Failure to communicate. Often touted as the cause of many workplace problems, poor communication is also often a symptom.
Communication within any organization is a complicated flow. Directives breeze along from the top down. Ideas and information, from the bottom up. Departments and work groups send and receive communication laterally. And don’t forget the external communication flowing in and out of any organization.
When workplace communication is functioning well, employees get information in a timely manner exactly as it was intended by the sender. Leaders and workers make informed and timely decisions. And employees are engaged. But when this flow encounters friction of any kind, messages are slowed, distorted and sometimes they never get to the person who needs the information.
A school librarian friend of mine spoke of communication problems within her elementary school. Her school’s new principal has created a leadership team. Now, new initiatives and programs aren’t reaching her and other teachers and staff intact. This extra vertical layer (while providing support to this leader) is inhibiting the flow of communication. She’s frustrated—hearing bits of things second hand—and feeling left out of the loop. Having to pass her own ideas and feedback up through this same filter also leaves her wondering if her communication ever gets to the principal.
Low morale, decreased productivity, high turnover and conflict are all signs of poor communication, according to bizfluent.com. But poor communication isn’t necessarily intentional and can often signal a whole set of underlying causes. Get to the root cause so you can reestablish the flow.
Consider these possible causes of workplace communication problems:
- Not enough personal contact. People build trust by interacting face-to-face. When these interactions don’t happen, employees begin to feel disconnected and eventually disengaged. Tall organizational structures—those that put too much distance between workers at the top and workers at the bottom of the hierarchy—could cause this. Additionally, the availability of new technology makes communicating easier but less personal (and more susceptible to misunderstandings). Finally, a manager’s over-reliance on email could signal poor communication skills or a lack of understanding of the importance of this one-on-one contact.
- Unclear original messages. Clear communication depends on both the sender and the receiver (and in a multi-level organization, all the senders and receivers in between). If the message is confusing to begin with, it’s unlikely to be understood or passed on accurately. Also, little things like a mismatch between the body language and the message can distort meaning. And when difficult times push employers to give vague information, employees quickly stop listening … and trusting.
- Breakdown in chain of communication. Formal workplace communication usually moves through specified channels. When someone in that chain doesn’t share the information as planned in a timely manner, others are left out of the loop. Decisions are made without full information. Time is wasted. Work is duplicated.
- Confusing organizational structure or objectives. When it’s unclear who’s in charge or what an organization’s objectives are, communication is likely to suffer because employees have conflicting priorities and don’t know who to include when reporting back. This could happen in cases where projects overlap or where employees are reporting to more than one boss.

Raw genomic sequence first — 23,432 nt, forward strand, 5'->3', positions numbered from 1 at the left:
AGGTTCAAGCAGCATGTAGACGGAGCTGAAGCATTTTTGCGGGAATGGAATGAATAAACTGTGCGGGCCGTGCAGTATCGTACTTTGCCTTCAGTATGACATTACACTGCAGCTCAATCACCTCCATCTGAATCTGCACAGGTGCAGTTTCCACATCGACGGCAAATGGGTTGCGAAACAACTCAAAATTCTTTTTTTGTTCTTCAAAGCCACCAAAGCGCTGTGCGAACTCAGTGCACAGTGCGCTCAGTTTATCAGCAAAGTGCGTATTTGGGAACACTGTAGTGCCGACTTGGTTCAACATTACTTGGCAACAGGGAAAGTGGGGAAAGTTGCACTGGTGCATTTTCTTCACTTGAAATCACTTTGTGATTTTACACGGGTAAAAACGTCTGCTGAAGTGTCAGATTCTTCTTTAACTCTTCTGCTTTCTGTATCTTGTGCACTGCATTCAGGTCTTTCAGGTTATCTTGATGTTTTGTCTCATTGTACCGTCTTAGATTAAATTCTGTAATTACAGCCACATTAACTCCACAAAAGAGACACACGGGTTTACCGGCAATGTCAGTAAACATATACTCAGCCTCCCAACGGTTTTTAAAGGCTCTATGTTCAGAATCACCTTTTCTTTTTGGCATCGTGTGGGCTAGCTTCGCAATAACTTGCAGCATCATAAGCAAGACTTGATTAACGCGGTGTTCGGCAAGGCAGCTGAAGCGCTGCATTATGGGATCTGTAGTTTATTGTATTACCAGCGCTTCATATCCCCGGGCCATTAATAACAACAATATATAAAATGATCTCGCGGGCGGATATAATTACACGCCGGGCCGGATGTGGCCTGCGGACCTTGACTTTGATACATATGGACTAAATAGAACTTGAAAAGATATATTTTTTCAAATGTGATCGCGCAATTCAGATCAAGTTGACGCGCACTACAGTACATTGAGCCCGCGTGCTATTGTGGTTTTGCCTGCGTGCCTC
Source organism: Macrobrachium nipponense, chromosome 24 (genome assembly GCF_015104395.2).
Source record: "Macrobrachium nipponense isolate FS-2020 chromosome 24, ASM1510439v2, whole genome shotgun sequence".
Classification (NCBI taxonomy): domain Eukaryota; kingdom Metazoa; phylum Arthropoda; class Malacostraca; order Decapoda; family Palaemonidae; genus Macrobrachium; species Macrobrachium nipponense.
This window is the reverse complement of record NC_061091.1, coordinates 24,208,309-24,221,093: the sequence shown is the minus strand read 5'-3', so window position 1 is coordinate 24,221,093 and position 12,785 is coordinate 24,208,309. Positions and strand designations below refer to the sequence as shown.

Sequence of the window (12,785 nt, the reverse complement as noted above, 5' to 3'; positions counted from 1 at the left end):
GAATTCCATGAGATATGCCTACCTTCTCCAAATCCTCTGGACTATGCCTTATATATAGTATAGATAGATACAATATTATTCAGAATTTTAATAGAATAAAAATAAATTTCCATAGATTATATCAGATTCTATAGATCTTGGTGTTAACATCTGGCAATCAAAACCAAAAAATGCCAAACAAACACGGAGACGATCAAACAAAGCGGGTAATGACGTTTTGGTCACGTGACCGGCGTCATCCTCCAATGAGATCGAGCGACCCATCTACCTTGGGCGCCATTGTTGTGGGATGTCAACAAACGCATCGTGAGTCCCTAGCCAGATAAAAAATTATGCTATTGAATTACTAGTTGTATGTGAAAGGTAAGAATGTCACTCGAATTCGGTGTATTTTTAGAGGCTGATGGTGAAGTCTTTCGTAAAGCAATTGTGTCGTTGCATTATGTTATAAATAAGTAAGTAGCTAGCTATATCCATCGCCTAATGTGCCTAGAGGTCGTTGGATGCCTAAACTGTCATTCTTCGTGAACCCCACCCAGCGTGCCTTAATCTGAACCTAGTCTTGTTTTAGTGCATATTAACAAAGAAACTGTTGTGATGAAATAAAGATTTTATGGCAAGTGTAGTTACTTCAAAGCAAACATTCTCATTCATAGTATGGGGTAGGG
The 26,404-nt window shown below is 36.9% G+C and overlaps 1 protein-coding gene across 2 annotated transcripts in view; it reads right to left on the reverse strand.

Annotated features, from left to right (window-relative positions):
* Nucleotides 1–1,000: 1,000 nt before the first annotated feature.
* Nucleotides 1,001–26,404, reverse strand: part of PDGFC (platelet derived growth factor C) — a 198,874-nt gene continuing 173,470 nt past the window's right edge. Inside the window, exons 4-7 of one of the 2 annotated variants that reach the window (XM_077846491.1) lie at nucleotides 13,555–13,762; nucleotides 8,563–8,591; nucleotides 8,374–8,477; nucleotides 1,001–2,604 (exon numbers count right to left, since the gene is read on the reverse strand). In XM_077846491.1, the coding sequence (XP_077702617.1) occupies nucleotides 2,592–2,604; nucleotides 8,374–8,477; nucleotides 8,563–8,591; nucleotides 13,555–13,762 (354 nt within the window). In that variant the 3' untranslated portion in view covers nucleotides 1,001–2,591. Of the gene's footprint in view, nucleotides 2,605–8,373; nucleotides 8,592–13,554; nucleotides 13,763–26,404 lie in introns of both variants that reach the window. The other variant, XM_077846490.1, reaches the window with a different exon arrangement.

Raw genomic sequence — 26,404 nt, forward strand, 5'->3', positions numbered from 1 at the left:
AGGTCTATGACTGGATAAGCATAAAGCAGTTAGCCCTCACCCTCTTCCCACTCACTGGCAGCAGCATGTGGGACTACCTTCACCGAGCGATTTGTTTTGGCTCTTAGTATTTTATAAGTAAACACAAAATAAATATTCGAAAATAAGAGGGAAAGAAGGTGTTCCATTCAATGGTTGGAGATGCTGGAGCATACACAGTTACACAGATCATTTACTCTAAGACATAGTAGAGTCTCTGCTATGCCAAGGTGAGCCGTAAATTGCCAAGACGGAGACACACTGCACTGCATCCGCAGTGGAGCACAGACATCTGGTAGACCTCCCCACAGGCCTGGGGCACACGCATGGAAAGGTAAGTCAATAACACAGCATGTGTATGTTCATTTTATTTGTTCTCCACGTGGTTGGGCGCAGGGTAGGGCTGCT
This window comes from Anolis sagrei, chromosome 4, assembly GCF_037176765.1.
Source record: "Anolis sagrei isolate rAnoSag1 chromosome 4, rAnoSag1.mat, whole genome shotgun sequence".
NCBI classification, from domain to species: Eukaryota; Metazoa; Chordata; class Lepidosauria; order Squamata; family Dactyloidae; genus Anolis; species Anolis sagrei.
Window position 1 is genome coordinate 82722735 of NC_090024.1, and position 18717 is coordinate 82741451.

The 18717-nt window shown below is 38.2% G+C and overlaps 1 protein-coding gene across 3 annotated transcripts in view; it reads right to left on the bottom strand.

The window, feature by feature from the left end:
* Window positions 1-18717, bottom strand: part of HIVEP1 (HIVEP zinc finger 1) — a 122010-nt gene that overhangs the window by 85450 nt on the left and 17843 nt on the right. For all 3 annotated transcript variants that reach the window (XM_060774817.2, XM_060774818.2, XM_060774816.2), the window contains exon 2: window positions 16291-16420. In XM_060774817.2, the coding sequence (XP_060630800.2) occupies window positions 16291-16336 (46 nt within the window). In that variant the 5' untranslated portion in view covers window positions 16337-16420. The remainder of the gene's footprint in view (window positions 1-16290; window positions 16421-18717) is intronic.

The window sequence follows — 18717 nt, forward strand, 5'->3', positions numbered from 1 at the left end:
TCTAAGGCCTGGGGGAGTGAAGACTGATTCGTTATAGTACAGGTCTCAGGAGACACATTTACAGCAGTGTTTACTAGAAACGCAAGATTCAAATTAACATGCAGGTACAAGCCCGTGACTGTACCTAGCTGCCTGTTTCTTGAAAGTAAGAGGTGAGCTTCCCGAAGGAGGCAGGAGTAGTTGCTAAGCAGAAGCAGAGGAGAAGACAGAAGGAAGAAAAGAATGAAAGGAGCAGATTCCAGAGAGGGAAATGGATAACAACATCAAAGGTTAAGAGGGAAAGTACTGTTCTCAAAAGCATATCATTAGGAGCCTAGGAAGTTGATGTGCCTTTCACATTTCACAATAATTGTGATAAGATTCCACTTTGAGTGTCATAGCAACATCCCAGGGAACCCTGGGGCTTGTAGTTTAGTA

- Poor listening. The receiver shares responsibility in communication. If they’re not listening fully, don’t ask questions about aspects that aren’t clear or don’t paraphrase to help ensure they truly understand, communication can go south in a hurry. (A lack of trust can also be a factor in listening well.)
- Bad attitudes and low morale. Good communication takes effort. And if employees are unhappy, feel unappreciated or disrespected, they’re less likely to care about communicating well. “The boss doesn’t care about me, so why should I bother to tell her about that feedback I got from a customer.” Similarly, if there’s ongoing friction between colleagues, communication can slip. So it’s important to consider the team’s emotional state and interactions when trying to identify the source of communication problems.
- Cultural differences. Workplace diversity is on the rise and associated with many positive outcomes. But these differences in background or experience can make communication disconnects and misunderstandings more likely. Nonverbal communication is also very different between cultures. Special care must be taken to ensure strong communication when diversity is high.
How to fix the root causes of communication problems:
- Get personal with face-to-face communication. Stronger relationships will build trust and connections.
- Be sure your messages are clear and specific … and as honest as possible
- If your communication isn’t passing directly to all intended recipients, double check to make sure the chain is functioning
- Ask employees about any conflicting responsibilities and help them prioritize
- Notice if employees are asking good questions, paraphrasing, etc.—the signs of good listening
- Pay attention to morale
- Where diversity is great, check in with employees to ensure special care is given to clear communication
Poor workplace communication slows decision making. It disrupts innovation. It damages morale and causes mistakes and confusion. Getting to the root of the problem can be challenging because poor communication is both a symptom and a cause. Separating cause from effect is key in diagnosing and fixing communication problems.